Morton’s neuroma involves a common health condition, in which nerves across the ball area of your foot affect adversely and thereby, become inflamed and painful.

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What Is The Best Treatment For Morton's Neuroma?

A large number of patients suffering from the problem of Morton’s Neuroma often ask a common question i.e. the best treatment to cure their conditions or manage their symptoms. For this, experts have said that the treatment options may be anything depending on actual condition of a patient and according to which-

Non-Operative Treatment Options To Cure Neuroma

Non-operative or non-surgical treatment options for Morton’s neuroma aim to eliminate or reduce your pain and other related symptoms. These are further available in different types-

  • Changes In Schedule or Lifestyle by Patients
  • Using an effective arch support while walking
  • Wearing appropriate supportive type of shoes
  • Wearing shoes come with wide toe boxes
  • Wearing cushion footwear/shoes
  • Lose extra bodyweight

Modification or putting limit on physical activities, especially the ones, which trigger your burning or tingling sensation and pain

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Medicines/Vaccinations/Supporting Devices

Other than aforementioned significant changes in your lifestyle or daily activities, you have to undergo with other essential non-surgical treatment options for Morton’s neuroma. These include-

Oral Anti-inflammatory Medicines. Anti-inflammatory medicines taken orally are useful to avoid or reduce your inflammation and pain significantly in Morton’s neuroma.

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Custom Foot Orthotics. Custom foot orthotics options for Morton’s neuroma are arch supports prescribed by doctors and they consist of directly from a mold or casting of one’s feet. Theoretically, orthotics supports are able to provide extreme level of support as compared to any shoe inserts bought from your nearby pharmacy center.

Protective Pads. Cushioning and padding of the ball area of your foot has proved to be effective in preventing your physical irritation while you wear shoes.

Physical Therapy. Physical therapists for Morton’s neuroma perform various techniques, including the ultrasound to reduce your pain and inflammation. They even may guide you about various ways related to stretching your legs and feet in a right way.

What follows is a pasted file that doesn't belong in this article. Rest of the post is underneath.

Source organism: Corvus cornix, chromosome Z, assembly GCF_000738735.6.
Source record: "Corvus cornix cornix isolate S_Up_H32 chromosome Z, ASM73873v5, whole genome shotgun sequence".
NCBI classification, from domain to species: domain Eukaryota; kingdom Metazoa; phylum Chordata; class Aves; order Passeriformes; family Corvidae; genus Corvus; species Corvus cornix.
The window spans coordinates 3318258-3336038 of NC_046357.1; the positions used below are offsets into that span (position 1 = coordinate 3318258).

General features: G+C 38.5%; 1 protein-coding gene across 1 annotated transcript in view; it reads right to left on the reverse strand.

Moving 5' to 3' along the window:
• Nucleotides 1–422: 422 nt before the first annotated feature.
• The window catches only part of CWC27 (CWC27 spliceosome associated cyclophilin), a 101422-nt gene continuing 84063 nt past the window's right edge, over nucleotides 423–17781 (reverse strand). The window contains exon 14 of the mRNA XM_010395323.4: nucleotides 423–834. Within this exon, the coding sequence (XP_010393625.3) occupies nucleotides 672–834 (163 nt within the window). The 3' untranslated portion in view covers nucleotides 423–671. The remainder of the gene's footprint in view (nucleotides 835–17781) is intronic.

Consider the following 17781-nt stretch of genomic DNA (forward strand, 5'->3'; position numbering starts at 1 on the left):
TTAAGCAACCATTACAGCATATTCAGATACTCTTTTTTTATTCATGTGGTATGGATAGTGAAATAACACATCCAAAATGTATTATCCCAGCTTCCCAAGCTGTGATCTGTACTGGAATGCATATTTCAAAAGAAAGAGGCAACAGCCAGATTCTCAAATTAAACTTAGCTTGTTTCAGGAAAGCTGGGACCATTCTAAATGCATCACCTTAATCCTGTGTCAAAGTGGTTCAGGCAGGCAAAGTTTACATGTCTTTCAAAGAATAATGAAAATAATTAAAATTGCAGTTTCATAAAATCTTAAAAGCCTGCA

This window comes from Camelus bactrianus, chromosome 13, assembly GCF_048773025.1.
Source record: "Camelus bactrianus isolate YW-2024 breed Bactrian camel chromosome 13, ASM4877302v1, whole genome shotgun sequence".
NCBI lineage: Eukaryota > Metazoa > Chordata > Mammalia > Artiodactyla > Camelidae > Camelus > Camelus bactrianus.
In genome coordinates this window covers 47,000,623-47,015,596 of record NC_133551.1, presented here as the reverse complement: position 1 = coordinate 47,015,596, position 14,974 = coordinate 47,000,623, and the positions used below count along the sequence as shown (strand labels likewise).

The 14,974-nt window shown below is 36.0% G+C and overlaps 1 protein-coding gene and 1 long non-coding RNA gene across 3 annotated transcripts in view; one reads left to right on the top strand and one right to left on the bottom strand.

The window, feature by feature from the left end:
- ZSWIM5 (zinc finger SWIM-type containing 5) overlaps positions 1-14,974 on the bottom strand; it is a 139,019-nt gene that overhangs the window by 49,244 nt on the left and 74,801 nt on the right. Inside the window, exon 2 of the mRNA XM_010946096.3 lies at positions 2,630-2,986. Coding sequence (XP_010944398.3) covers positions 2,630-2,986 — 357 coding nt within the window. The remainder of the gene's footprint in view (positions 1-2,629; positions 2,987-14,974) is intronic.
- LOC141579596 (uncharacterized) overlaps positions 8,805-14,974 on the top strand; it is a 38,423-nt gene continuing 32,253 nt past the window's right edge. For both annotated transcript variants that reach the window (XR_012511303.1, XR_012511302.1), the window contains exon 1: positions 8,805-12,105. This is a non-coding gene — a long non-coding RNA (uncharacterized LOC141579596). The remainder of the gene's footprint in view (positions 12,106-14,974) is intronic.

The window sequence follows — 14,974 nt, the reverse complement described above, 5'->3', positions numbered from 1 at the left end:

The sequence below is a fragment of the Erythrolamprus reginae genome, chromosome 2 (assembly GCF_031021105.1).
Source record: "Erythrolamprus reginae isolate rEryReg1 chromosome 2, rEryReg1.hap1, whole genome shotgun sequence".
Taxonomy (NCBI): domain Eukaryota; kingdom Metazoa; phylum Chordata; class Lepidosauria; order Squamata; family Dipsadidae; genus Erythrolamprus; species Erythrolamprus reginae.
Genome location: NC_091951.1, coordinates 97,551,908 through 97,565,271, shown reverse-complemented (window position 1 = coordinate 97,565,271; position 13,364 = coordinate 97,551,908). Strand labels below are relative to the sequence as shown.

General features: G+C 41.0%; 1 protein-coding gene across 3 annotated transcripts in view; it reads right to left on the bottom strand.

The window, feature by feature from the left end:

Sclerosing Alcohol Injections. Doctors inject sclerosing alcohol injection around the infected nerve to make its capacity to cause pain weak as possible. In simple words, alcohol injections are responsible for deadening of the affected nerve. An interesting feature in this case is that you will expect to get instant and permanent relief from the pain you experience from sclerosing alcohol injections.

Cortisone Injections. Cortisone injections for Morton’s neuroma are strong anti-inflammatory medications used in a rapid way for reducing the pain related to any inflamed nerve. Pain reliefs you experience from injections are of temporary ones.

Surgery To Cure Morton’s Neuroma Problem. Surgery associated with the cure of Morton’s neuroma problem often requires removal of the affected nerve in the ball area of one’s foot. For this,

Removal Of Metatarsal Bones Or The Affected Nerve. Doctors make an incision on top of your affected foot and remove the metatarsal bones or the affected nerve carefully. Surgeons should essentially remove the respective painful nerve enough back to avoid their impinged at your ball area of the foot.

Release Of A Tight Ligament. Depending on the condition of a patient, doctors may opt for alternative surgical procedure, where they release a tight ligament responsible to encase the painful or affected nerve.

Symptoms Of Morton’s Neuroma

Patients suffering from Neuroma often experience pain on their bottom area of the foot i.e. usually under third and fourth toe, even though any other toe may affect.

  • Extent of pain in this case may be anything i.e. it may be sharp and severe or mild and dull.
  • In some cases, you may feel numbness across your toe areas.
  • A large number of patients complain that they are walking on a pebble or feel as rolling up their socks within the shoe.
  • Pain becomes worse while you walk in barefoot.

Also Read:

Pramod Kerkar

Written, Edited or Reviewed By:

, MD,FFARCSI

Pain Assist Inc.

Last Modified On: March 19, 2019

This article does not provide medical advice. See disclaimer

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